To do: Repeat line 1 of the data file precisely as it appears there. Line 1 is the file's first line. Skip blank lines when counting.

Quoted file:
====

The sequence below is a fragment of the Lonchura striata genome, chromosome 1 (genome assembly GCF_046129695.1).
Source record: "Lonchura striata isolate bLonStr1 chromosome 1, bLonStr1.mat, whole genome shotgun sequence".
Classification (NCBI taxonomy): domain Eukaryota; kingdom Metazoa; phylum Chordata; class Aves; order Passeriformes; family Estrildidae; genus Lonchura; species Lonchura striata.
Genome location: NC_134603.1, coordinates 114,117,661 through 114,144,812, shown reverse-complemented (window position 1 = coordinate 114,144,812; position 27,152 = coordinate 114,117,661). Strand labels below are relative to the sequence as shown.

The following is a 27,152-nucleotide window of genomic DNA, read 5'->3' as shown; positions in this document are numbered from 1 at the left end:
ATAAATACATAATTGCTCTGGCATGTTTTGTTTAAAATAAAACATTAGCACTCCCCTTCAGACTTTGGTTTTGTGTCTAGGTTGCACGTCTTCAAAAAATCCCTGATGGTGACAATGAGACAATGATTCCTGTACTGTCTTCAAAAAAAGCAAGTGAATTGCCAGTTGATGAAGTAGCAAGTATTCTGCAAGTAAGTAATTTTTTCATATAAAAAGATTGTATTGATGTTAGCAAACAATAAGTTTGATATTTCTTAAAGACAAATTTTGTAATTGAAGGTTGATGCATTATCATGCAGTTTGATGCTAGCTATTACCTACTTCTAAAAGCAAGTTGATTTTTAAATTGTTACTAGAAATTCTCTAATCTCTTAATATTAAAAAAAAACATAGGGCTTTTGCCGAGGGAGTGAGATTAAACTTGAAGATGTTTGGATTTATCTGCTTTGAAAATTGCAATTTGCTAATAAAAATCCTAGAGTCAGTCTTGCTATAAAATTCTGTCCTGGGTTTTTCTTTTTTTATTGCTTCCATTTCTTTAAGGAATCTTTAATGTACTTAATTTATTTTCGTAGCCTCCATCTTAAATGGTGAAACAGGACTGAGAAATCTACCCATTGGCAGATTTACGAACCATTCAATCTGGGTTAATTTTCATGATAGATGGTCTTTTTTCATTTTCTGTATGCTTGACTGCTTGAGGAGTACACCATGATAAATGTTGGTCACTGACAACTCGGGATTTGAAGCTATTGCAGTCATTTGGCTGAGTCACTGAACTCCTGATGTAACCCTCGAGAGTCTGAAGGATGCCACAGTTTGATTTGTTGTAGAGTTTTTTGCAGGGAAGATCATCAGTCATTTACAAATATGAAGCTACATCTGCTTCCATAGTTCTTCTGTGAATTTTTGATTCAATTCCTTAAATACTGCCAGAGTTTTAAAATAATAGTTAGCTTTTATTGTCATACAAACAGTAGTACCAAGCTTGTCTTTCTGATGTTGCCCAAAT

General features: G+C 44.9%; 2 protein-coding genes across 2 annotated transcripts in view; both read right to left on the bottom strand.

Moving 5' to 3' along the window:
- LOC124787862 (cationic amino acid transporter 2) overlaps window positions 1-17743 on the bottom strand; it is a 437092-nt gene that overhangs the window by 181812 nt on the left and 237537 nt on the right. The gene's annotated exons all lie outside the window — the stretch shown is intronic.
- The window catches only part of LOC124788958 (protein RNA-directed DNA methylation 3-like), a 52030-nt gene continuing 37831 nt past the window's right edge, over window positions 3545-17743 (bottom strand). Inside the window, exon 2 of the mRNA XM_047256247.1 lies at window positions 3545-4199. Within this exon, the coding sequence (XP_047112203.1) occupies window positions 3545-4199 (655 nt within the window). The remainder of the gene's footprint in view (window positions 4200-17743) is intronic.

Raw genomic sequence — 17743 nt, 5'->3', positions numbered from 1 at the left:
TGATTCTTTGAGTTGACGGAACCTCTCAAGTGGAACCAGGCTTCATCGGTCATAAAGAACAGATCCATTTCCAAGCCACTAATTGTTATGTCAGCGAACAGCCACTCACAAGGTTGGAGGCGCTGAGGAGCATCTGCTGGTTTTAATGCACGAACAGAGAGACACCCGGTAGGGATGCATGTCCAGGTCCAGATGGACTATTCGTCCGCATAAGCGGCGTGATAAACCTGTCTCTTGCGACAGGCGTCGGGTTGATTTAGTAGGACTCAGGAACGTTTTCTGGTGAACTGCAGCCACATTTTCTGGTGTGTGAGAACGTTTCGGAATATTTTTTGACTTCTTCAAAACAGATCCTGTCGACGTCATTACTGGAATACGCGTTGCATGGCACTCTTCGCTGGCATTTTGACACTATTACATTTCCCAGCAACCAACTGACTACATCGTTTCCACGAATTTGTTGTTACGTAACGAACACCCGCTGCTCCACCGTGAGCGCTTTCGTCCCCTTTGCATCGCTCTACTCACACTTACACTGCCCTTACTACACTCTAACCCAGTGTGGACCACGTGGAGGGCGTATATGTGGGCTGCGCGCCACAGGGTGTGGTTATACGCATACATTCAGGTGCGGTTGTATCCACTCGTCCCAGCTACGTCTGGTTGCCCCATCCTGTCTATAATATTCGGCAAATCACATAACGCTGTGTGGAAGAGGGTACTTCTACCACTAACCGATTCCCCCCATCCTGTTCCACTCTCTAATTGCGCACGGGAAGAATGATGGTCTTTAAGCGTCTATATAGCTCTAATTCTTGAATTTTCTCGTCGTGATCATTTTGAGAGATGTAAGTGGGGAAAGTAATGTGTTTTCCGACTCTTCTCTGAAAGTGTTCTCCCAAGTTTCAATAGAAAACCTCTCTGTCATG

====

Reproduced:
The sequence below is a fragment of the Lonchura striata genome, chromosome 1 (genome assembly GCF_046129695.1).